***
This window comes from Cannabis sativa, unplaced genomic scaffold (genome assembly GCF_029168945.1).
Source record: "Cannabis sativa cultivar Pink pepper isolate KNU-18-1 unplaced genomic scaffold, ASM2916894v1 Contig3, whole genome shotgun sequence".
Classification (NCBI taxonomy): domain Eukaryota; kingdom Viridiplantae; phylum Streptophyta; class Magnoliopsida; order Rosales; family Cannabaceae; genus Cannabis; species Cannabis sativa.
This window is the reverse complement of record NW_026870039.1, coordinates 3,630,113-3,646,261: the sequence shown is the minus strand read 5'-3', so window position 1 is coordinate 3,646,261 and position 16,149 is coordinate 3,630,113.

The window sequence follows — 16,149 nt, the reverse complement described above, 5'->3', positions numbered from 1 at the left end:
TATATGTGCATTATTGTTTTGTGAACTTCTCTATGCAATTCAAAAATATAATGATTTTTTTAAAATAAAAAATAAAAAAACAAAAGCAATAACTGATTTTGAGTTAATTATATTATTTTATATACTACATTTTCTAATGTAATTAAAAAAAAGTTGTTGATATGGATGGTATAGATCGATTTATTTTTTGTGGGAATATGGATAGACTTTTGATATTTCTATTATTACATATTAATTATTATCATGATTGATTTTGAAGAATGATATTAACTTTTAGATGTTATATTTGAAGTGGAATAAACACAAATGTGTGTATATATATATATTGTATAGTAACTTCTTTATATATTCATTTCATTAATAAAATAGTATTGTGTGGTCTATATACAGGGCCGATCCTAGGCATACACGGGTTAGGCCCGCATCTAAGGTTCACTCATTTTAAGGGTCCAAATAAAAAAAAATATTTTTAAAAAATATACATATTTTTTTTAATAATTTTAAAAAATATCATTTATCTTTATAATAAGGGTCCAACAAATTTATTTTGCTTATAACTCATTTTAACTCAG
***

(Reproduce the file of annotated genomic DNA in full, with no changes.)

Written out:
This window comes from Cannabis sativa, unplaced genomic scaffold (genome assembly GCF_029168945.1).
Source record: "Cannabis sativa cultivar Pink pepper isolate KNU-18-1 unplaced genomic scaffold, ASM2916894v1 Contig3, whole genome shotgun sequence".
Classification (NCBI taxonomy): domain Eukaryota; kingdom Viridiplantae; phylum Streptophyta; class Magnoliopsida; order Rosales; family Cannabaceae; genus Cannabis; species Cannabis sativa.
This window is the reverse complement of record NW_026870039.1, coordinates 3,630,113-3,646,261: the sequence shown is the minus strand read 5'-3', so window position 1 is coordinate 3,646,261 and position 16,149 is coordinate 3,630,113.

The window sequence follows — 16,149 nt, the reverse complement described above, 5'->3', positions numbered from 1 at the left end:
TATATGTGCATTATTGTTTTGTGAACTTCTCTATGCAATTCAAAAATATAATGATTTTTTTAAAATAAAAAATAAAAAAACAAAAGCAATAACTGATTTTGAGTTAATTATATTATTTTATATACTACATTTTCTAATGTAATTAAAAAAAAGTTGTTGATATGGATGGTATAGATCGATTTATTTTTTGTGGGAATATGGATAGACTTTTGATATTTCTATTATTACATATTAATTATTATCATGATTGATTTTGAAGAATGATATTAACTTTTAGATGTTATATTTGAAGTGGAATAAACACAAATGTGTGTATATATATATATTGTATAGTAACTTCTTTATATATTCATTTCATTAATAAAATAGTATTGTGTGGTCTATATACAGGGCCGATCCTAGGCATACACGGGTTAGGCCCGCATCTAAGGTTCACTCATTTTAAGGGTCCAAATAAAAAAAAATATTTTTAAAAAATATACATATTTTTTTTAATAATTTTAAAAAATATCATTTATCTTTATAATAAGGGTCCAACAAATTTATTTTGCTTATAACTCATTTTAACTCAG